Two people have been injured in separate incidents so far this year when sturgeon up to 6 feet long and weighing well over 100 pounds jumped their boats.
Gainesville elementary school principal Lacy Redd, 34, suffered a collapsed lung when a 130-pound to 150-pound fish jumped into her boat Memorial Day weekend and knocked her unconscious.
Danny Cordero, 19, of Perry, Fla., was riding a personal watercraft with his girlfriend when a sturgeon jumped and knocked them both off the machine.
"I don't remember anything. My girlfriend said it was like hitting a brick wall," Cordero said. "She saw me lying face down in the river. I had blood all over me. It cracked my teeth and chewed up my gums."
A picture of a 127-pound sturgeon made the news in March when it washed up on shore. Sturgeon travel from the Gulf of Mexico into coastal rivers to spawn in the spring and summer, heading back to the Gulf in the fall.
There are no statistics on collisions between sturgeon and boaters, but some people on the Suwannee say they are on the rise.
University of Florida researcher Frank Chapman says that the number of sturgeon in the Suwannee hasn't increase in 20 years, but boat traffic has. He estimates there are 5,000-8,000 sturgeon in the river.
A sheriff's deputy was knocked down by a sturgeon in 1999; Larry Foshee of Pensacola, Fla., has had two encounters on the Yellow River near his home in the last six years; and Carol Brown, 50, had to have plastic surgery 10 years ago when a sturgeon broke her nose.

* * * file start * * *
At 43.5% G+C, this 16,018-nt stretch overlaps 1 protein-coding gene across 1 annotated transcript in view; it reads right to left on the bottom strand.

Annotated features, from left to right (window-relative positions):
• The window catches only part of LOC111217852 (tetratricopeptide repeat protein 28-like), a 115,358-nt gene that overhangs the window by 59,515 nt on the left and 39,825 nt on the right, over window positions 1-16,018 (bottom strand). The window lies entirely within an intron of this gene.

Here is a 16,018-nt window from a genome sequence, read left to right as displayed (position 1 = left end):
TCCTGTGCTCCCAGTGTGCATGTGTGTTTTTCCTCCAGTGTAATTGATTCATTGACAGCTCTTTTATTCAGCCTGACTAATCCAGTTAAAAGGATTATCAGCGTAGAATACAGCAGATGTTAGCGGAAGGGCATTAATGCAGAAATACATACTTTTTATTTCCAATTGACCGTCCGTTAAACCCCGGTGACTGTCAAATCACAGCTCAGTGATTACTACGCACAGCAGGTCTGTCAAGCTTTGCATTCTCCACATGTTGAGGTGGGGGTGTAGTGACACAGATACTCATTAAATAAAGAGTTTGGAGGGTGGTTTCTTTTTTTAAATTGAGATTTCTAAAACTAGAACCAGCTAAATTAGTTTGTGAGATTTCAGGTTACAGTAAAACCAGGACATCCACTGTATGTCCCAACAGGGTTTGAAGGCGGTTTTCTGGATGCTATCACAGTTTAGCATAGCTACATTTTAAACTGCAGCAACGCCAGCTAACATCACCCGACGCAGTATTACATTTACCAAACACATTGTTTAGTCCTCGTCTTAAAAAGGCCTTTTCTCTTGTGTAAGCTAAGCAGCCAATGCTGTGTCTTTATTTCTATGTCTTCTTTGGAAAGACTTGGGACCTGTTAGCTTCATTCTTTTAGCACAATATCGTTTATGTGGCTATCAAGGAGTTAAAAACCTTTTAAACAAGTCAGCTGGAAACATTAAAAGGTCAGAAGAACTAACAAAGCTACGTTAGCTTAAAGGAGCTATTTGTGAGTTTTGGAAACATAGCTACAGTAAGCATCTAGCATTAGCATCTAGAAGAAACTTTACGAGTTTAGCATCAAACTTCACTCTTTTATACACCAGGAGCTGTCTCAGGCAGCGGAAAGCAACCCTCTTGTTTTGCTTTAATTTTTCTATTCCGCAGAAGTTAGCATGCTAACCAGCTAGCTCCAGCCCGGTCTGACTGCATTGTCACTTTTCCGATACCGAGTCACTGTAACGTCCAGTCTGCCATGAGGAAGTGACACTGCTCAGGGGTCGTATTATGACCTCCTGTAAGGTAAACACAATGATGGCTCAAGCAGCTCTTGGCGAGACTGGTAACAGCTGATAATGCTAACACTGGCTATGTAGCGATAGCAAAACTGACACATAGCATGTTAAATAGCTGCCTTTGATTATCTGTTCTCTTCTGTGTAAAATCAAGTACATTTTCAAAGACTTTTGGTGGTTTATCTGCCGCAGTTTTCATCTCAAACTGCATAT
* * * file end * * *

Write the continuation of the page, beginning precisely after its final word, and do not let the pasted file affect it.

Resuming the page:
It is not unusual for a sturgeon to jump, but no one seems to know why they do it.
"We don't know. They just jump," Chapman said. "They jump a lot. It's more common than you think."
Sturgeon are a threatened species, so even if they injured somebody the victim can't legally take them home for a meal or two.
It also means the ones in the wild can't be used for their caviar, but there are aquaculture operations that produce the gourmet item.
Chapman said he has seen Gulf sturgeon as large as seven feet and 178 pounds, but they are small by comparison with other populations. The white sturgeon found along North America's northern Pacific coast can weigh 1,300 pounds. The beluga sturgeon in the Caspian Sea can weigh as much as 3,800 pounds.
They can be more damaging than other fish because they have their bones, known as scutes, on the outside. They are not only hard, they are "sharp as a razor," Chapman said.